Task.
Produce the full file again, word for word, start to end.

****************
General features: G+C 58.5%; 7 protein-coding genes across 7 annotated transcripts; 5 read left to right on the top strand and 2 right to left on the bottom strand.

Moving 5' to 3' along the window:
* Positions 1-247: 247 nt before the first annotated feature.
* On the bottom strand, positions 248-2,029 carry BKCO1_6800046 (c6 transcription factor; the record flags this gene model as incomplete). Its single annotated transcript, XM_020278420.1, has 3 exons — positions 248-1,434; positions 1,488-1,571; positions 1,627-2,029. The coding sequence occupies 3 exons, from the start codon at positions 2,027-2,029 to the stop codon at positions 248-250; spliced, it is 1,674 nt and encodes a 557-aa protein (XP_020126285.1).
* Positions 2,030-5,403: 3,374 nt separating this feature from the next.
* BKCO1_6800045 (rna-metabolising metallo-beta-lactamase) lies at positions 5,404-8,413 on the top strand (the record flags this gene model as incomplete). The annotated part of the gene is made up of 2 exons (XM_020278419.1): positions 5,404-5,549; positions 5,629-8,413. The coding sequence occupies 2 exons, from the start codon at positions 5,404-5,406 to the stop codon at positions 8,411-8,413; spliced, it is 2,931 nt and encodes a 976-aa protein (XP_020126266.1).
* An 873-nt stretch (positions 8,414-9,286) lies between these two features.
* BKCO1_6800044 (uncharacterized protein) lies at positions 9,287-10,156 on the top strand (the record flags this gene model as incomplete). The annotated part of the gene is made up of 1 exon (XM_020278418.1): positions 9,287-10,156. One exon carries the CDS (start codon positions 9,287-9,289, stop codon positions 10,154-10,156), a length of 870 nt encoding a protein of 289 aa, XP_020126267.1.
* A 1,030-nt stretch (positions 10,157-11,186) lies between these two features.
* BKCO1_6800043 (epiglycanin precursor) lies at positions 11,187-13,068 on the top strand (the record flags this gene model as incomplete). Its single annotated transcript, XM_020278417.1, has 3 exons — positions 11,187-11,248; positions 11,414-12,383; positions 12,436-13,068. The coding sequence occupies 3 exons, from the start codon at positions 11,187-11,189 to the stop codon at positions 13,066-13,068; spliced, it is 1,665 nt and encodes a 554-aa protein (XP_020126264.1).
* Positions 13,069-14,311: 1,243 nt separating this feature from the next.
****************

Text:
General features: G+C 58.5%; 7 protein-coding genes across 7 annotated transcripts; 5 read left to right on the top strand and 2 right to left on the bottom strand.

Moving 5' to 3' along the window:
* Positions 1-247: 247 nt before the first annotated feature.
* On the bottom strand, positions 248-2,029 carry BKCO1_6800046 (c6 transcription factor; the record flags this gene model as incomplete). Its single annotated transcript, XM_020278420.1, has 3 exons — positions 248-1,434; positions 1,488-1,571; positions 1,627-2,029. The coding sequence occupies 3 exons, from the start codon at positions 2,027-2,029 to the stop codon at positions 248-250; spliced, it is 1,674 nt and encodes a 557-aa protein (XP_020126285.1).
* Positions 2,030-5,403: 3,374 nt separating this feature from the next.
* BKCO1_6800045 (rna-metabolising metallo-beta-lactamase) lies at positions 5,404-8,413 on the top strand (the record flags this gene model as incomplete). The annotated part of the gene is made up of 2 exons (XM_020278419.1): positions 5,404-5,549; positions 5,629-8,413. The coding sequence occupies 2 exons, from the start codon at positions 5,404-5,406 to the stop codon at positions 8,411-8,413; spliced, it is 2,931 nt and encodes a 976-aa protein (XP_020126266.1).
* An 873-nt stretch (positions 8,414-9,286) lies between these two features.
* BKCO1_6800044 (uncharacterized protein) lies at positions 9,287-10,156 on the top strand (the record flags this gene model as incomplete). The annotated part of the gene is made up of 1 exon (XM_020278418.1): positions 9,287-10,156. One exon carries the CDS (start codon positions 9,287-9,289, stop codon positions 10,154-10,156), a length of 870 nt encoding a protein of 289 aa, XP_020126267.1.
* A 1,030-nt stretch (positions 10,157-11,186) lies between these two features.
* BKCO1_6800043 (epiglycanin precursor) lies at positions 11,187-13,068 on the top strand (the record flags this gene model as incomplete). Its single annotated transcript, XM_020278417.1, has 3 exons — positions 11,187-11,248; positions 11,414-12,383; positions 12,436-13,068. The coding sequence occupies 3 exons, from the start codon at positions 11,187-11,189 to the stop codon at positions 13,066-13,068; spliced, it is 1,665 nt and encodes a 554-aa protein (XP_020126264.1).
* Positions 13,069-14,311: 1,243 nt separating this feature from the next.